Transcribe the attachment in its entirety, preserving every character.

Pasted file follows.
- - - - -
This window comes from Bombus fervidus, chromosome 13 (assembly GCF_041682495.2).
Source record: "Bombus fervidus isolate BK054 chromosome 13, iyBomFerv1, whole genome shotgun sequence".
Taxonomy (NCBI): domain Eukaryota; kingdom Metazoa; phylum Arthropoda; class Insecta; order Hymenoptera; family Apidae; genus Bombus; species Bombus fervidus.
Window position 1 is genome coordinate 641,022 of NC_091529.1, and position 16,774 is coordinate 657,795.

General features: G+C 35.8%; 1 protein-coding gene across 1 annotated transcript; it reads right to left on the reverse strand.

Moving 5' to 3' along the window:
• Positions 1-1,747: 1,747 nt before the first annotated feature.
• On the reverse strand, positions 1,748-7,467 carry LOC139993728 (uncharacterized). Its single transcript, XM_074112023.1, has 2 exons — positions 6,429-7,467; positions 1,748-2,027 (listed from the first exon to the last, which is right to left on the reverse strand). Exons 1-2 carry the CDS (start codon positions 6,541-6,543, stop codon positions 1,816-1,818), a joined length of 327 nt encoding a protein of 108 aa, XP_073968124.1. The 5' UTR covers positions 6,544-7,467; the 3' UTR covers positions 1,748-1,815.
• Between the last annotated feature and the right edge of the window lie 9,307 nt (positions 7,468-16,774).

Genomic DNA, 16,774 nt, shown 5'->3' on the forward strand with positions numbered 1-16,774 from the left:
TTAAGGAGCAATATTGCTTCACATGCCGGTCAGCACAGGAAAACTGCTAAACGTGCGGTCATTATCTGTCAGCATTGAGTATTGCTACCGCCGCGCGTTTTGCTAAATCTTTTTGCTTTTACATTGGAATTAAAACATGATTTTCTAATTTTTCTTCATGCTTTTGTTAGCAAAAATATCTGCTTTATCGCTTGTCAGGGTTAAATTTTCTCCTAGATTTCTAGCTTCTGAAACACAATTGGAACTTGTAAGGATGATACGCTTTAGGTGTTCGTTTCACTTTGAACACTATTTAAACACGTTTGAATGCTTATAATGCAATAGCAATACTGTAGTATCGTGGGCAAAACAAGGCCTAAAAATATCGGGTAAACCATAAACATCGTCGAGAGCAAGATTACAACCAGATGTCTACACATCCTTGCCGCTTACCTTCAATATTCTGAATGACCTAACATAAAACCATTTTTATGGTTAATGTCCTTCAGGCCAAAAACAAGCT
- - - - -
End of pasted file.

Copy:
This window comes from Bombus fervidus, chromosome 13 (assembly GCF_041682495.2).
Source record: "Bombus fervidus isolate BK054 chromosome 13, iyBomFerv1, whole genome shotgun sequence".
Taxonomy (NCBI): domain Eukaryota; kingdom Metazoa; phylum Arthropoda; class Insecta; order Hymenoptera; family Apidae; genus Bombus; species Bombus fervidus.
Window position 1 is genome coordinate 641,022 of NC_091529.1, and position 16,774 is coordinate 657,795.

General features: G+C 35.8%; 1 protein-coding gene across 1 annotated transcript; it reads right to left on the reverse strand.

Moving 5' to 3' along the window:
• Positions 1-1,747: 1,747 nt before the first annotated feature.
• On the reverse strand, positions 1,748-7,467 carry LOC139993728 (uncharacterized). Its single transcript, XM_074112023.1, has 2 exons — positions 6,429-7,467; positions 1,748-2,027 (listed from the first exon to the last, which is right to left on the reverse strand). Exons 1-2 carry the CDS (start codon positions 6,541-6,543, stop codon positions 1,816-1,818), a joined length of 327 nt encoding a protein of 108 aa, XP_073968124.1. The 5' UTR covers positions 6,544-7,467; the 3' UTR covers positions 1,748-1,815.
• Between the last annotated feature and the right edge of the window lie 9,307 nt (positions 7,468-16,774).

Genomic DNA, 16,774 nt, shown 5'->3' on the forward strand with positions numbered 1-16,774 from the left:
TTAAGGAGCAATATTGCTTCACATGCCGGTCAGCACAGGAAAACTGCTAAACGTGCGGTCATTATCTGTCAGCATTGAGTATTGCTACCGCCGCGCGTTTTGCTAAATCTTTTTGCTTTTACATTGGAATTAAAACATGATTTTCTAATTTTTCTTCATGCTTTTGTTAGCAAAAATATCTGCTTTATCGCTTGTCAGGGTTAAATTTTCTCCTAGATTTCTAGCTTCTGAAACACAATTGGAACTTGTAAGGATGATACGCTTTAGGTGTTCGTTTCACTTTGAACACTATTTAAACACGTTTGAATGCTTATAATGCAATAGCAATACTGTAGTATCGTGGGCAAAACAAGGCCTAAAAATATCGGGTAAACCATAAACATCGTCGAGAGCAAGATTACAACCAGATGTCTACACATCCTTGCCGCTTACCTTCAATATTCTGAATGACCTAACATAAAACCATTTTTATGGTTAATGTCCTTCAGGCCAAAAACAAGCT